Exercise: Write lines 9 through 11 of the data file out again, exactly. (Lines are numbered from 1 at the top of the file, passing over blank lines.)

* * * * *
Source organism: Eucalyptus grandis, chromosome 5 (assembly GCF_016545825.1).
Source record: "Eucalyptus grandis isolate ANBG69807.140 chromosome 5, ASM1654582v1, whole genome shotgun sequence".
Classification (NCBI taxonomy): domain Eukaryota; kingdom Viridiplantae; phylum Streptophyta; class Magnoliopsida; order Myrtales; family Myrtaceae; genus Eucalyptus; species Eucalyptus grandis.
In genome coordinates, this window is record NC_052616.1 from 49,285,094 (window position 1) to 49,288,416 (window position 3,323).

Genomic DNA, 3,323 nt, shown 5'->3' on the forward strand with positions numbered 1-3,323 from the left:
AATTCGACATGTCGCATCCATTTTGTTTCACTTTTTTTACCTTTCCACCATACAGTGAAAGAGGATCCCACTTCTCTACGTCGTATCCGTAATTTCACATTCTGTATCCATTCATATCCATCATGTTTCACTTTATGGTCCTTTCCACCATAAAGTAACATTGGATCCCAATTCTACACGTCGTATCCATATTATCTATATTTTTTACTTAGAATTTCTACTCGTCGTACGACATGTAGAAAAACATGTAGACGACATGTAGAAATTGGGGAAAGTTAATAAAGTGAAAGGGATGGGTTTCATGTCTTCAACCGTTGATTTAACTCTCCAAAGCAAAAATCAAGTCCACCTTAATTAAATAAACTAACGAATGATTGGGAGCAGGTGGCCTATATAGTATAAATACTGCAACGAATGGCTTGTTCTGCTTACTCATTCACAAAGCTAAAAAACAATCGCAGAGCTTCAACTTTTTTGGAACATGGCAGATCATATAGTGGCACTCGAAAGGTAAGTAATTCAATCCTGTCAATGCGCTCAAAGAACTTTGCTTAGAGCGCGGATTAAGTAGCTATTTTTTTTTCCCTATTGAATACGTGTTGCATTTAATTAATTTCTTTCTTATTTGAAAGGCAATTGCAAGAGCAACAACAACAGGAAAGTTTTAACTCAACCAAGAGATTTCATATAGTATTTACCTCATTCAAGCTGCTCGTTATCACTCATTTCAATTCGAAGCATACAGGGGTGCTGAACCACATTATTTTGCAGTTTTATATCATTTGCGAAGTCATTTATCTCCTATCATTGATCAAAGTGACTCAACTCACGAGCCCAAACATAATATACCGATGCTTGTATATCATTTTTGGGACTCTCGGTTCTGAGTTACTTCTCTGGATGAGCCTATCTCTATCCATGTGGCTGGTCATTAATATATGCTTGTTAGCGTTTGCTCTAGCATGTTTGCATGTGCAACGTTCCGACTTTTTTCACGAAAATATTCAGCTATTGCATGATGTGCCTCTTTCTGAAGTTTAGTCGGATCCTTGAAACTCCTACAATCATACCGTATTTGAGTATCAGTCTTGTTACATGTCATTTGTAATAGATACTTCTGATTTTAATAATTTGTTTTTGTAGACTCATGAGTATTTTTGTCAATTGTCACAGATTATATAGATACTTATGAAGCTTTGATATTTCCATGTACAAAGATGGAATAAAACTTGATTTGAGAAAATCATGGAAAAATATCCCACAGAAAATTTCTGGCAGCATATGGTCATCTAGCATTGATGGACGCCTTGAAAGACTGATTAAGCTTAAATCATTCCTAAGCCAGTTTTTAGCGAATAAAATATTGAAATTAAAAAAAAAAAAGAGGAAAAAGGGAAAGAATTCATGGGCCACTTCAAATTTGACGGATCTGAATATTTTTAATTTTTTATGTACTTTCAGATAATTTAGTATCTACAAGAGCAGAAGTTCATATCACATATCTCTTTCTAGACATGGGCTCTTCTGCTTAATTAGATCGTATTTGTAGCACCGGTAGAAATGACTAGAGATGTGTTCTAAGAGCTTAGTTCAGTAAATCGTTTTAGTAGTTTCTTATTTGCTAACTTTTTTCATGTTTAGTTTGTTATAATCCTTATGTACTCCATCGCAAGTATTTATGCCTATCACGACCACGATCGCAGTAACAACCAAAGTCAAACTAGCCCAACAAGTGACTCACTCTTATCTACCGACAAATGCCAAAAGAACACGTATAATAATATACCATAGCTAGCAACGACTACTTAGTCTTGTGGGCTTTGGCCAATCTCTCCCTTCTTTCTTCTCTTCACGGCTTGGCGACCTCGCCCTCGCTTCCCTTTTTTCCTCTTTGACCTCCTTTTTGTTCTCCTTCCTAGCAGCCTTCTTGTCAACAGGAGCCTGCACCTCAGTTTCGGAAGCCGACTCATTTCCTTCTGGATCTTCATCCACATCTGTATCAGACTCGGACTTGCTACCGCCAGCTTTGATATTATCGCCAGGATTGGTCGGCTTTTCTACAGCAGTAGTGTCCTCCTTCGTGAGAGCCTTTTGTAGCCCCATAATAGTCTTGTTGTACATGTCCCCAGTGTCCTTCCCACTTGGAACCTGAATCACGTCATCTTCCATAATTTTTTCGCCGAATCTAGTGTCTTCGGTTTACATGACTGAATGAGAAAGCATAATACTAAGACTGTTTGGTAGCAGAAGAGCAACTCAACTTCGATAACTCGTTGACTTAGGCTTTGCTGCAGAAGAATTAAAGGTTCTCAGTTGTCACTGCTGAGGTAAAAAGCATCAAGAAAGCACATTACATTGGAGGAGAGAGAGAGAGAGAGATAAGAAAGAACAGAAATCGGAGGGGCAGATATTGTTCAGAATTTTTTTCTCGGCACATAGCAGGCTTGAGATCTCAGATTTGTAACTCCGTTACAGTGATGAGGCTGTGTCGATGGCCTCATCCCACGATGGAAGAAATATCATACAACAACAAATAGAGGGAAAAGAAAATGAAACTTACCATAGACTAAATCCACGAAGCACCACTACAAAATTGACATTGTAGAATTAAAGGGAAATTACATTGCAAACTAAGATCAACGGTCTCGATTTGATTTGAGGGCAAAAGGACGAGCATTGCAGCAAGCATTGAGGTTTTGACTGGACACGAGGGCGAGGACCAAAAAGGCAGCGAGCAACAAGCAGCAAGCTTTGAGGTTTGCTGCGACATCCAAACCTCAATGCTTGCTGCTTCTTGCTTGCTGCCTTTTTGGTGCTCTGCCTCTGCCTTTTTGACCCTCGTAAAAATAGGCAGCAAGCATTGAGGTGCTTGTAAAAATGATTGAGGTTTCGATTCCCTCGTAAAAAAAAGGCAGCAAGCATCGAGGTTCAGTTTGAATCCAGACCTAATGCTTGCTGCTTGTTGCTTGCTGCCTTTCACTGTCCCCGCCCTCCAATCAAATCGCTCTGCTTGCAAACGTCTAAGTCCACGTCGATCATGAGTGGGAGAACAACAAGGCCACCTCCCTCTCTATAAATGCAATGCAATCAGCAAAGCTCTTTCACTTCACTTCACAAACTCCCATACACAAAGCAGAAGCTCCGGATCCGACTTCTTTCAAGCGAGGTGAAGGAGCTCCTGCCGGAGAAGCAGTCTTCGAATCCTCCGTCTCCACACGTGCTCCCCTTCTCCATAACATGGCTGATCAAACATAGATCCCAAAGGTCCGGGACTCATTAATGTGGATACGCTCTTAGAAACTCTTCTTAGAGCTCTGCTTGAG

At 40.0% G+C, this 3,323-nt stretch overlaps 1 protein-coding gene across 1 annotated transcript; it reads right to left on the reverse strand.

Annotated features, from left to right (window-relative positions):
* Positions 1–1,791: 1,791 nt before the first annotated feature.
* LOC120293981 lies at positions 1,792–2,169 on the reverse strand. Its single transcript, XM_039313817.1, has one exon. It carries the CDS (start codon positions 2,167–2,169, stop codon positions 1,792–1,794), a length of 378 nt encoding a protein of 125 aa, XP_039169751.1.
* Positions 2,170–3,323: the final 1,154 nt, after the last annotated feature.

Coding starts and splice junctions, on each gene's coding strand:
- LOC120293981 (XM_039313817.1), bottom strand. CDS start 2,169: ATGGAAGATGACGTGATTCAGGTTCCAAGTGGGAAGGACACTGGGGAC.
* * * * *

* Positions 1–1,791: 1,791 nt before the first annotated feature.
* LOC120293981 lies at positions 1,792–2,169 on the reverse strand. Its single transcript, XM_039313817.1, has one exon. It carries the CDS (start codon positions 2,167–2,169, stop codon positions 1,792–1,794), a length of 378 nt encoding a protein of 125 aa, XP_039169751.1.
* Positions 2,170–3,323: the final 1,154 nt, after the last annotated feature.